Visit dirtbagdiaries.com for links to download the music from "Crash and Burn" or to hear past episodes of the podcast. You can subscribe to the show via iTunes and RSS, or connect with the Dirtbag Diaries community on Facebook and Twitter.

    [Graphic by Walker Cahall]

    Kamchatka Surf Trip – Phone Call and Fresh Photos

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    Hopefully, you've been keeping up with the Kamchatka surf crew during their travels through remote eastern Russia. We just received a new sat-phone call from Patagonia ambassador Keith Malloy and our on-the-scene reporter Foster Huntington describing the latest leg of their journey.

    Audio_graphic_20pxListen to "Kamchatka Surf Trip 2"
    (mp3 - right-click to download)

    [Above: Made to order fun. Keith Malloy deploys the tray for a body surfing session on the Kamchatka Peninsula, Russia. Photo: Foster Huntington]

    Hit the jump for a fresh batch of Instagram photos from the trip.

    Continue reading "Kamchatka Surf Trip – Phone Call and Fresh Photos" »

    Patagonia Books Presents an Interview with Audrey Sutherland, Author of Paddling North

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    Our good friend Dale Hope took the long drive from Town out to the North Shore of O‘ahu and sat down with Audrey Sutherland. While they sat on her deck (which overlooks the surf break named Jocko’s, named after her son Jock) they talked about Audrey’s new book, Paddling North, just out from Patagonia Books. Here’s that conversation.

    DALE HOPE: Tell me about your latest book, Paddling North.

    Pn_coverAUDREY SUTHERLAND: It’s a story of a trip I took from Ketchikan around Revillagigedo Island and then across to Prince of Wales Island. I then hitchhiked with my boat deflated and folded up from Hollis to Craig, and then continued on the water to Point Baker and across Sumner Strait. From there I went up to Kake and crossed over to Baranof Island, then on the outside of Chichagof Island. I ended up in Skagway via Icy Strait, Chatham Strait, and the Lynn Canal. That’s the actual boat right there, on the deck against the house.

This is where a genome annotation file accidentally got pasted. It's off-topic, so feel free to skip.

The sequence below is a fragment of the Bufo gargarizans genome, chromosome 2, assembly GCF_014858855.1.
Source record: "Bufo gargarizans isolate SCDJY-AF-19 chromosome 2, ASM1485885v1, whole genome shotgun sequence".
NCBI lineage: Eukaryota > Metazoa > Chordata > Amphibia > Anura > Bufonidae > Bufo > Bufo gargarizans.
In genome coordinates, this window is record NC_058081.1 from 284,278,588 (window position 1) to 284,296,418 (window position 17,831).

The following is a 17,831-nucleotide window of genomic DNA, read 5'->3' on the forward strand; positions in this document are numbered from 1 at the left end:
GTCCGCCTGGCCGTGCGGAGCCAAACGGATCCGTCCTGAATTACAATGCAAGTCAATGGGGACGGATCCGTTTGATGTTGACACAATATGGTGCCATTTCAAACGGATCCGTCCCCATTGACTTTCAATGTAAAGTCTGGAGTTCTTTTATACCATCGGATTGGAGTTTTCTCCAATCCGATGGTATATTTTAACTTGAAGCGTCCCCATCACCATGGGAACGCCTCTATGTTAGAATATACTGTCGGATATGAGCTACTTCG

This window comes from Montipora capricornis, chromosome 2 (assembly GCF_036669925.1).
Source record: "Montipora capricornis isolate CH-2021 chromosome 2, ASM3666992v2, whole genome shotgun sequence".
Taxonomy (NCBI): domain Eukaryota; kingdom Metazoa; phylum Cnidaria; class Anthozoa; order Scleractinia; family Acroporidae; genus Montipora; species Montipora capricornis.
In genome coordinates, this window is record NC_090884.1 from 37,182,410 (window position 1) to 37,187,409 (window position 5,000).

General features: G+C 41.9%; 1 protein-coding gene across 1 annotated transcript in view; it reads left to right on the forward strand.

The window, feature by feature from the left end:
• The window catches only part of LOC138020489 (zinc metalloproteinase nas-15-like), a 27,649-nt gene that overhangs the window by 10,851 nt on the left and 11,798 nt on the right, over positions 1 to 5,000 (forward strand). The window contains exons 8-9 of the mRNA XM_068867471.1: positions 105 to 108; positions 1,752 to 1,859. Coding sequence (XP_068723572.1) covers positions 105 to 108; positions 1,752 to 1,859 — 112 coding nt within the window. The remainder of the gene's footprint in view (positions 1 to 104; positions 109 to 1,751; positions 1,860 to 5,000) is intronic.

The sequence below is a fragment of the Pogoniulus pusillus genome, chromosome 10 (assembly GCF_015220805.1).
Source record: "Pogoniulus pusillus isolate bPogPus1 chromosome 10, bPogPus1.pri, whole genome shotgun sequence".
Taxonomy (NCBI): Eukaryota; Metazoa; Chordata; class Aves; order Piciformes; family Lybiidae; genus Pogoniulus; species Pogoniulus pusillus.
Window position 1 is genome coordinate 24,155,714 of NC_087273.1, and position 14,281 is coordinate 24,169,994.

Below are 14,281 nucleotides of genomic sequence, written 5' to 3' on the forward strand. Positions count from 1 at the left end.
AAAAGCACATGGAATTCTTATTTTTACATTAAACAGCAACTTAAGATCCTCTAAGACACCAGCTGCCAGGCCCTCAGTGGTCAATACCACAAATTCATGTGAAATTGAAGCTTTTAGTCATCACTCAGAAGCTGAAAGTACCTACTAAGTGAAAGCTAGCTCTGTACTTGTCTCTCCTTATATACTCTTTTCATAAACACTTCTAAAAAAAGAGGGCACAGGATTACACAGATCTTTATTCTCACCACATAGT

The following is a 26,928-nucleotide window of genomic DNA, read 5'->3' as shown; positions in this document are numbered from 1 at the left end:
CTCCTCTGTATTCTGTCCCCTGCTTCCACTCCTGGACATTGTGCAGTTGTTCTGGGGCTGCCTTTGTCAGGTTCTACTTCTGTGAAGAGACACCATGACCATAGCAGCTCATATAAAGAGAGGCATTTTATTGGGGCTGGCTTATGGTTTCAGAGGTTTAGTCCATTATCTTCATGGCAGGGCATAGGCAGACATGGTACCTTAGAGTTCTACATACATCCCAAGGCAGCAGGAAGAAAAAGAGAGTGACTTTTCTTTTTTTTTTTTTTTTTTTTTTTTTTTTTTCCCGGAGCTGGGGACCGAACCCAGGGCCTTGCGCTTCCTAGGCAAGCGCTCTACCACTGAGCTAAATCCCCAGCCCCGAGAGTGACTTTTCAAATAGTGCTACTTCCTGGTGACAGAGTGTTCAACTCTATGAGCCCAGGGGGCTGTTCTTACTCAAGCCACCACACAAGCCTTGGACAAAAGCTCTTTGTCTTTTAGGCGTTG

DALE HOPE: What inspired you to write about that trip?

    AUDREY SUTHERLAND: I keep journals on all my trips, whether the trip was to Moloka‘i or wherever. I have always kept a diary, even when I was a kid. I don’t know maybe it’s ego, but it helps if you want to remember something later. I’ve got diaries from way back, every trip I always kept a journal. Here’s one. What year is on there?

    DALE HOPE: Alaska Volume One. Wow, Audrey you wrote long stories, these are big journals.

    AUDREY SUTHERLAND: I wrote everyday in my journal: where I went, what I saw, what I ate….

    Continue reading "Patagonia Books Presents an Interview with Audrey Sutherland, Author of Paddling North" »

    Kamchatka Surf Trip – Follow our Live Updates

    by Foster Huntington



    On August 30th, surf ambassadors Keith Malloy and Trevor Gordon, along with Chris Burkard, Cyrus Sutton, Dane Gudauskas and myself set out on an exploratory surf trip to the Kamchatka Peninsula in eastern Russia. For two weeks we'll be camping out, looking for waves and doing some fly fishing.

    [Above: Preparing To Surf In Russia. Video by Arctic Surf]

    After the second World War, the Russian Government limited all travel, including Russian citizens, to this remote area, making the Peninsula one of the most remote and undeveloped places in the world. Since opening up in 1990, limited development has affected the area, but swell forecasting cannot dictate a trip to Kamchatka – like most surf trips these days – because of the difficult travel plans required to visit.

    Continue reading "Kamchatka Surf Trip – Follow our Live Updates" »